Currently, the sites being integrated are most beneficial for hotels and other similar travel-related businesses. It is unclear when or if more review services will be included in the future.

As Search Engine Land notes, this is not Google’s first foray into using third-party review sites directly within their search results. The search engine got into a lengthy legal battle against Yelp for scraping their reviews and displaying them in the search results without permission. The result was that Google agreed to only use third-party reviews in their search results with explicit permission from the publisher.

Based on this, it is all but certain Google is working closely with these outside sites to integrate their reviews.

The biggest question for now is whether these reviews will also be reflected in local optimization. If so, businesses that have been accumulating reviews on third-party sites may expect a big boost to their local rankings in the near future. Only time will tell.

Every small business person knows there is no marketing quite as powerful as word-of-mouth. No matter what you promise in your ads, it won’t pack quite the punch as a positive, well-written review for your business. But, what if you could turn your positive reviews into your ads?

With the help of Google’s #SmallThanks Hub, you can no do just that. The new online resource aims to help small businesses create top-quality digital and printed marketing materials based on your Google reviews.

“Simply search for your business name on the site, and we’ll automatically create posters, social media posts, window clings, stickers and more — based on the reviews and local love from your customers on Google,” writes Google’s vice president of marketing for Ads & Americas, Lisa Gevelber, on The Keyword blog.

The new resource is available to all US businesses with a verified Google listing with an address.

“Reviews from your fans are like digital thank you notes, and they’re one of the first things people notice about your business in search results,” writes Gevelber in the announcement.

In the post, Google also highlighted data indicating that up to 71% of consumers say positive reviews in search results make them more likely to visit that business and that business listings boasting positive reviews receive up to a 360% increase in click-throughs to their website.

As part of the launch of the #SmallThanks Hub, Google also included a few tips for small businesses. These include keeping your Google listings up to date, encouraging customers to share reviews online, and posting “Find us on Google” stickers in their store and across social media.

Last month, Google told the world it would be shuttering its Google Trusted Stores program, its long-standing ratings and certification program. Well the time has come, as the program said farewell this week. In its place, Google has launched “Google Customer Reviews” – a new ratings program that aims to be more accurate and valuable to consumers.

Customer Reviews vs. Google Reviews

The launch of the new program has brought some confusion, as Google now has two separate ratings systems.

The classic ratings system allows users to leave reviews and ratings on any business’s listing. These “Google Reviews” are then aggregated into the search results. While the system mostly works, there is one big issue – literally anyone can leave a review, whether they’ve been to your business or not.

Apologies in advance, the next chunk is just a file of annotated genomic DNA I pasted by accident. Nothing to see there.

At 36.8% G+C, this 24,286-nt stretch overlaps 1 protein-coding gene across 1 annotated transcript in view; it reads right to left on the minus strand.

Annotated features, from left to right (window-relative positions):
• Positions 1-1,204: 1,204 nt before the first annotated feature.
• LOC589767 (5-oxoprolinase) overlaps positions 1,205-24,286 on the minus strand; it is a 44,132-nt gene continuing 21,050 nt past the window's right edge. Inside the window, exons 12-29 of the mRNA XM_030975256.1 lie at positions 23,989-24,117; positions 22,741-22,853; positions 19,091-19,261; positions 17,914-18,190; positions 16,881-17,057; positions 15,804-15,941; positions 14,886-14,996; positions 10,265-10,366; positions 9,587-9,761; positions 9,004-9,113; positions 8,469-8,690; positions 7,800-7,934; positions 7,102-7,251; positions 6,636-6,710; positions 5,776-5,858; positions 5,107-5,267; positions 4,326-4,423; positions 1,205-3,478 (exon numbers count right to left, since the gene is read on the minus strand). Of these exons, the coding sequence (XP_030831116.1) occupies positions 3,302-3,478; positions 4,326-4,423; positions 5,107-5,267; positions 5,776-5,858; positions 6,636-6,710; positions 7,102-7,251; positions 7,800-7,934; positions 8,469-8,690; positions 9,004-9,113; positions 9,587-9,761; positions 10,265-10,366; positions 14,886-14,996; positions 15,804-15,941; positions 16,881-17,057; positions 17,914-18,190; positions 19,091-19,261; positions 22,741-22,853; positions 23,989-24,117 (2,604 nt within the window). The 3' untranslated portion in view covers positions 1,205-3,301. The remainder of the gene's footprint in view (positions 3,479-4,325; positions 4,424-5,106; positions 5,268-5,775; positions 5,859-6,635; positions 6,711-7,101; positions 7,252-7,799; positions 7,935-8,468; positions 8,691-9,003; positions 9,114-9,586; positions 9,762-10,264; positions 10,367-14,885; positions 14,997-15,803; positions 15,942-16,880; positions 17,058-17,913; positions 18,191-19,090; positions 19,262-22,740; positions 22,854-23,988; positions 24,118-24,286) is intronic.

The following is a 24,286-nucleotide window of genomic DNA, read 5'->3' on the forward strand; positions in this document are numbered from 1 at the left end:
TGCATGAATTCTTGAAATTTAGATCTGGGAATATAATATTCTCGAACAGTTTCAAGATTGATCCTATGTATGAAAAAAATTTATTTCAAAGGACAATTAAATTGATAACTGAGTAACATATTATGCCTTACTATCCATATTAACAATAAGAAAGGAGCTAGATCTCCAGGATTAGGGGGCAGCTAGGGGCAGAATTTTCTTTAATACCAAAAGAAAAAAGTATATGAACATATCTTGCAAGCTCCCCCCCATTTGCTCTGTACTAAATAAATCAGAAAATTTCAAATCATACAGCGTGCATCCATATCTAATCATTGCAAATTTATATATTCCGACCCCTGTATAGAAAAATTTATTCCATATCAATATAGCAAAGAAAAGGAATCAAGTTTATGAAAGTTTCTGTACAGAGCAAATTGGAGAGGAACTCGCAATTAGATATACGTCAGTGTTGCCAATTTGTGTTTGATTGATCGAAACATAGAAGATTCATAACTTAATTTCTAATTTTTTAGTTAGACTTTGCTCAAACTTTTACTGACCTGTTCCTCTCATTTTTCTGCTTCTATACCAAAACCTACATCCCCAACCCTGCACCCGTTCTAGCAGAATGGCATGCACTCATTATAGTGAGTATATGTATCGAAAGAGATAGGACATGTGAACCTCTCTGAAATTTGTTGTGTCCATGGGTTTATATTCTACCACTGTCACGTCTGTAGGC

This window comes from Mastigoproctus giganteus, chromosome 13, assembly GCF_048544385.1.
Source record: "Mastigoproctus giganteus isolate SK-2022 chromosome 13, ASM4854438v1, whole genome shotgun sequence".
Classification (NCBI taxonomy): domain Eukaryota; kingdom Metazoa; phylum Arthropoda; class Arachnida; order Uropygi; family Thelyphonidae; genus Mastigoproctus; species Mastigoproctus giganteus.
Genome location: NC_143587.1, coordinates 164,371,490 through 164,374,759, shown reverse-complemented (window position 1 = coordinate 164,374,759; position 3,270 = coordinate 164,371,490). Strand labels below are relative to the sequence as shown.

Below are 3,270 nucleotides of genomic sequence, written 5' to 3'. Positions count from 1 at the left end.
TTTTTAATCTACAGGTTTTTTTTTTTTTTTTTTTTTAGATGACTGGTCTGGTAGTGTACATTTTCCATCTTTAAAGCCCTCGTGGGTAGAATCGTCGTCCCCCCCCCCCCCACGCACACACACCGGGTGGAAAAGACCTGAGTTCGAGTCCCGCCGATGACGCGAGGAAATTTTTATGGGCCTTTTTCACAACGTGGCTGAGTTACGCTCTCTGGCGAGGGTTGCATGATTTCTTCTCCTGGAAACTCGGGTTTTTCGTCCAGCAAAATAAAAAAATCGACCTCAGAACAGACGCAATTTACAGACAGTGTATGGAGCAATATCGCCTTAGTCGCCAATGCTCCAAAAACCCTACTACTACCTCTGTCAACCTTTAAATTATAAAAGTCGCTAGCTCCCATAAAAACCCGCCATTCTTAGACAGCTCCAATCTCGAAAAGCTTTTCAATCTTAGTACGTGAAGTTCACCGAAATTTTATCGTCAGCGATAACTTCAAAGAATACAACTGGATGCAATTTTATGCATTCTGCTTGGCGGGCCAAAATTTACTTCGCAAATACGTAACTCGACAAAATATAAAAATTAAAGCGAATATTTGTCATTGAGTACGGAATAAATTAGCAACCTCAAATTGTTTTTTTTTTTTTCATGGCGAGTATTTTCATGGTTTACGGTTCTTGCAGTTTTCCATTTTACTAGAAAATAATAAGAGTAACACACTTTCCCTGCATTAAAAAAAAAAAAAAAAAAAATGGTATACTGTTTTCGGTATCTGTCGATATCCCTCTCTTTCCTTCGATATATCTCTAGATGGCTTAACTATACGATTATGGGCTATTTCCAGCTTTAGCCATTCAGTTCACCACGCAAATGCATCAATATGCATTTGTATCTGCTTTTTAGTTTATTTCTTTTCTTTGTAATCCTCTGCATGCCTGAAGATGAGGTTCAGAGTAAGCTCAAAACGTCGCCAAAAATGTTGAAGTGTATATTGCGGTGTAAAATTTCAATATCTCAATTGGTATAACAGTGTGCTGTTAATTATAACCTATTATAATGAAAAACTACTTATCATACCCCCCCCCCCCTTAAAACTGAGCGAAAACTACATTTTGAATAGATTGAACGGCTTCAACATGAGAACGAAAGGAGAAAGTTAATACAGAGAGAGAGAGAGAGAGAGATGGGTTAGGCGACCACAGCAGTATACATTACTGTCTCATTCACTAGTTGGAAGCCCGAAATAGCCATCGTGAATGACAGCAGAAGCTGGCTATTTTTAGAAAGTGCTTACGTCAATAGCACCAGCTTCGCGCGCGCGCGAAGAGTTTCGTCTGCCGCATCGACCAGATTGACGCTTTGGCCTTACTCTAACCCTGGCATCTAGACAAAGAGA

With “Customer Reviews”, Google is aiming to make reviews more accurate and reliable by only allowing those who have legitimately made a purchase from the business’s website. That means no trolls bringing down your rankings, but the new program really only works for online retailers.

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After you’ve collected some reviews, you can highlight your high rankings on your site with a customizable badge.

Notably missing from the program is the customer protection aspect of the Trusted Stores program. Online businesses will have to turn to other certification programs to help prove they are a legitimate and reputable business.

How To Join Google Customer Reviews

Businesses that were already participating in the Trusted Stores program have been automatically migrated over to the new program.

If you’re an online merchant who isn’t already participating in the program, follow these four steps:

  1. Sign into or sign up for a Google Merchant Center account.
  2. Select “Merchant Center programs” from the dropdown menu in the upper-right corner.
  3. Click “Get Started” within the Google Customer Reviews card and accept the Program Agreement.
  4. Add the survey opt-in code to your site.

Once you’ve gotten all set up, you can put the badge code for displaying your seller rating anywhere you want on your website.

Google Authorship

In a move that should please many online businesses, Google is making it easier to leave reviews on the platform. Finally, users can leave reviews without a Google+ account.

To clarify, while you don’t need a Google+ account, you do still need a regular old Google account. The change was first spotted by Conrad O’Connell from Serptests.com.

The difference seems small, but in this case, semantics is everything. By not requiring a Google+ account, Google is opening the door to a considerable number of reviews. Considering review counts and overall rating are top ranking signals for local search, this also means it will be easier to improve your local rankings with reviews.

This doesn’t mean you will have to do with an enormous amount of anonymous or troll reviews either. The first and last name of the reviewer will still be shown, so you shouldn’t have to worry about being flooded with one-star reviews by nameless accounts.

At the same time, Google also fixed a well-known bug which would keep reviews from being submitted from a mobile device for businesses without another pre-existing review.

Reputation is everything for local businesses, and these changes make it easier than ever for your customers to spread the gospel of your quality service or products.